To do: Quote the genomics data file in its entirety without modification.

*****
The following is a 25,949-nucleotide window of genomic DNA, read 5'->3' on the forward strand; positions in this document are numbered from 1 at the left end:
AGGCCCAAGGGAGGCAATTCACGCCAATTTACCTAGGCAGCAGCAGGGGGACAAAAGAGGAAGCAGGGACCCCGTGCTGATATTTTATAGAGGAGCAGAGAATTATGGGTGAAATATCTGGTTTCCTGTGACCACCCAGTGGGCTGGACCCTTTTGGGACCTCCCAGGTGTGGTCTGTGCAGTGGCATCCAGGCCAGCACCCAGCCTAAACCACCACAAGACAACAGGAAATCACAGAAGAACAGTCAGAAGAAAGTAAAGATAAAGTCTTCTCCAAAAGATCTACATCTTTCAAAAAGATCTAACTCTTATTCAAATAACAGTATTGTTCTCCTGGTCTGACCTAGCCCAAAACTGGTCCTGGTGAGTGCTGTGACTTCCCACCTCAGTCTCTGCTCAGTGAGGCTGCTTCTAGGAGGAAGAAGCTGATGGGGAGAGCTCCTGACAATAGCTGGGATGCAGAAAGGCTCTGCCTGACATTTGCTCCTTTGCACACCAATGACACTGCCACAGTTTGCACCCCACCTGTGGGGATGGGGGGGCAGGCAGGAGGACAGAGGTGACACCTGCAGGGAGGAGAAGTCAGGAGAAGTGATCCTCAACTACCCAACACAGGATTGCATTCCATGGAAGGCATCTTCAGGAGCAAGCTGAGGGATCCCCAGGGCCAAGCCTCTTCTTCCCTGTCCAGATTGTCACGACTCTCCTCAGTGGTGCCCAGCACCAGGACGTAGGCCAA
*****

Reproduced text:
The following is a 25,949-nucleotide window of genomic DNA, read 5'->3' on the forward strand; positions in this document are numbered from 1 at the left end:
AGGCCCAAGGGAGGCAATTCACGCCAATTTACCTAGGCAGCAGCAGGGGGACAAAAGAGGAAGCAGGGACCCCGTGCTGATATTTTATAGAGGAGCAGAGAATTATGGGTGAAATATCTGGTTTCCTGTGACCACCCAGTGGGCTGGACCCTTTTGGGACCTCCCAGGTGTGGTCTGTGCAGTGGCATCCAGGCCAGCACCCAGCCTAAACCACCACAAGACAACAGGAAATCACAGAAGAACAGTCAGAAGAAAGTAAAGATAAAGTCTTCTCCAAAAGATCTACATCTTTCAAAAAGATCTAACTCTTATTCAAATAACAGTATTGTTCTCCTGGTCTGACCTAGCCCAAAACTGGTCCTGGTGAGTGCTGTGACTTCCCACCTCAGTCTCTGCTCAGTGAGGCTGCTTCTAGGAGGAAGAAGCTGATGGGGAGAGCTCCTGACAATAGCTGGGATGCAGAAAGGCTCTGCCTGACATTTGCTCCTTTGCACACCAATGACACTGCCACAGTTTGCACCCCACCTGTGGGGATGGGGGGGCAGGCAGGAGGACAGAGGTGACACCTGCAGGGAGGAGAAGTCAGGAGAAGTGATCCTCAACTACCCAACACAGGATTGCATTCCATGGAAGGCATCTTCAGGAGCAAGCTGAGGGATCCCCAGGGCCAAGCCTCTTCTTCCCTGTCCAGATTGTCACGACTCTCCTCAGTGGTGCCCAGCACCAGGACGTAGGCCAA